In this regard, El Llanito was a real proving ground. “Going from El Llanito to an actual golf course was like going from the desert to paradise,” Romero said. After the boys’ surprising on-course successes, some of San Felipe Country Club’s members took note and lobbied for the team to be able to practice on the club’s course—only on Mondays, when San Felipe was closed. The boys would be required to repair divots and ball marks—their own as well as those from the members’ play—and pick up any trash they encountered, but, yes, they could now take advantage of Del Rio’s one real golf course.

The Masters of El Llanito Country Club
The Mustangs when they were inducted into the Latin American International Sports Hall of Fame.Courtesy of Humberto G. Garcia

With additional practice on proper terrain, the 1957 Mustangs again prevailed at the district and regional levels, earning a return trip to Austin for the state championship. This time, despite enduring racist slurs from some of their competitors and adjusting on the final day of the tournament to a cold front and rain—which they didn’t see much of in Del Rio—the San Felipe Mustangs prevailed and won the 1957 state championship. They did so emphatically, besting runner-up Shamrock High School by a combined 35 strokes, taking the top three individual awards for the entire tournament. Joe Trevino was the top player, and Romero was the silver medalist.

Though the Mustangs received the trophies they’d earned, there was no awards ceremony in Austin for the all-Latino team, whose members wore jeans and white T-shirts as uniforms. Peña and Valdes, however, did make a stop in San Antonio, and the boys enjoyed a steak dinner, an infrequent treat. Back home, they would be lauded as the champions they had become. 

And that was just about that. Gene, Joe, Mario, Felipe, and Lupe graduated and went their separate ways. Lupe Felan had a long career in the Marine Corps before going to work for the California Department of Motor Vehicles. He lives in Yucca Valley, California, and has continued to play golf. Mario Lomas, the bronze medal winner at the state championship, worked as a caddie on the PGA Tour before finding work as a greenkeeper at a country club in Abilene, where he continued to play. Felipe Romero played professional golf, attended the first National PGA Business School, in San Antonio, and then went to work for the Houston transit authority until retiring after 29 years. Joe Trevino, the Mustangs’ gold medalist, was highly recruited after graduating but stayed in Del Rio, where he worked in the maintenance division at Laughlin Air Force Base’s golf course. Trevino also worked at golf courses on military bases in California before retiring to Del Rio, where he was regular at area courses. Gene Vasquez earned a bachelor’s degree in education from Sul Ross State University and taught in the San Felipe public schools, later entering the real estate business in Del Rio. Vasquez also continued to enjoy the game of golf.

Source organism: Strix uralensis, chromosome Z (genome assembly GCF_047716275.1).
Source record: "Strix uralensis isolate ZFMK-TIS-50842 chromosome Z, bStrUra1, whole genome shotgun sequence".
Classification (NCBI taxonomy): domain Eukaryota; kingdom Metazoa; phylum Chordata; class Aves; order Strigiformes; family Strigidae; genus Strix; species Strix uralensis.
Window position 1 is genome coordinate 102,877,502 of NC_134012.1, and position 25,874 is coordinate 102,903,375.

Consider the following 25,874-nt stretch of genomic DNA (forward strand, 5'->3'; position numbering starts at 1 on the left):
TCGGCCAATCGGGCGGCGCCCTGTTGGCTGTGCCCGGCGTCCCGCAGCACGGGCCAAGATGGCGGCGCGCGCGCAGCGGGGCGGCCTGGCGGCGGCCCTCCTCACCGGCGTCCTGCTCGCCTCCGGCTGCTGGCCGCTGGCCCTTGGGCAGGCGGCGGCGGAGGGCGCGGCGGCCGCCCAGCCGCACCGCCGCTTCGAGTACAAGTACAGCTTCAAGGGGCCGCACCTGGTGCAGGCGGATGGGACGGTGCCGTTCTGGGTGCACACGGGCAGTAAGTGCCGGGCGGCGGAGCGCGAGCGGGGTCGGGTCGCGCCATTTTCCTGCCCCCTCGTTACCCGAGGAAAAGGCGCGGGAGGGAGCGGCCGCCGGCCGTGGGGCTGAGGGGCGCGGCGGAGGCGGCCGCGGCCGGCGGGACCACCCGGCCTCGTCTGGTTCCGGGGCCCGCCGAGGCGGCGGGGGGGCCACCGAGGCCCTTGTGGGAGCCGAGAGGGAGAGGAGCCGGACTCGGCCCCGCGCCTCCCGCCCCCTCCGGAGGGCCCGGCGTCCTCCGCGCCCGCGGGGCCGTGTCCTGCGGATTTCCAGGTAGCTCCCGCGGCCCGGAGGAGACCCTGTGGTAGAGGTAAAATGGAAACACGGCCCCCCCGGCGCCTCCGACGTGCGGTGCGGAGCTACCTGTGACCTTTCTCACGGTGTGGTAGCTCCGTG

Without author Humberto Garcia’s efforts, their feat might have faded away completely, along with the course at El Llanito. Fortunately, it now appears that the boys of Del Rio will be introduced to an even larger audience. Garcia sold the rights to the story, and last spring The Long Game, a film directed by Austinite Julio Quintana (The Blue Miracle) and starring Jay Hernandez, Jaina Lee Ortiz, Dennis Quaid, and Julian Works, debuted at the South by Southwest Film & TV Festival. The movie won the festival’s Narrative Spotlight Audience Award, and it will be released in theaters nationwide  on April 12.

Felipe Romero and Gene Vasquez attended the debut screening in Austin, as did Humberto Garcia. Joe Trevino passed away in 2014, and, sadly, Vasquez died a few months after the film’s premiere. Today, Romero and Lupe Felan, who lives in California, still keep in touch, though they’ve lost contact with former teammate Lomas. Romero tells me that he still swings a club now and then, but he doesn’t play anymore because of physical limitations. Felan reportedly does still play. 

Upon seeing the film on the big screen with Romero and Vasquez in attendance, Garcia was elated. “It was an overwhelming rush of emotion. It was somewhat surreal,” he said. “I felt like I had fulfilled a promise I made to my boys to tell their story.”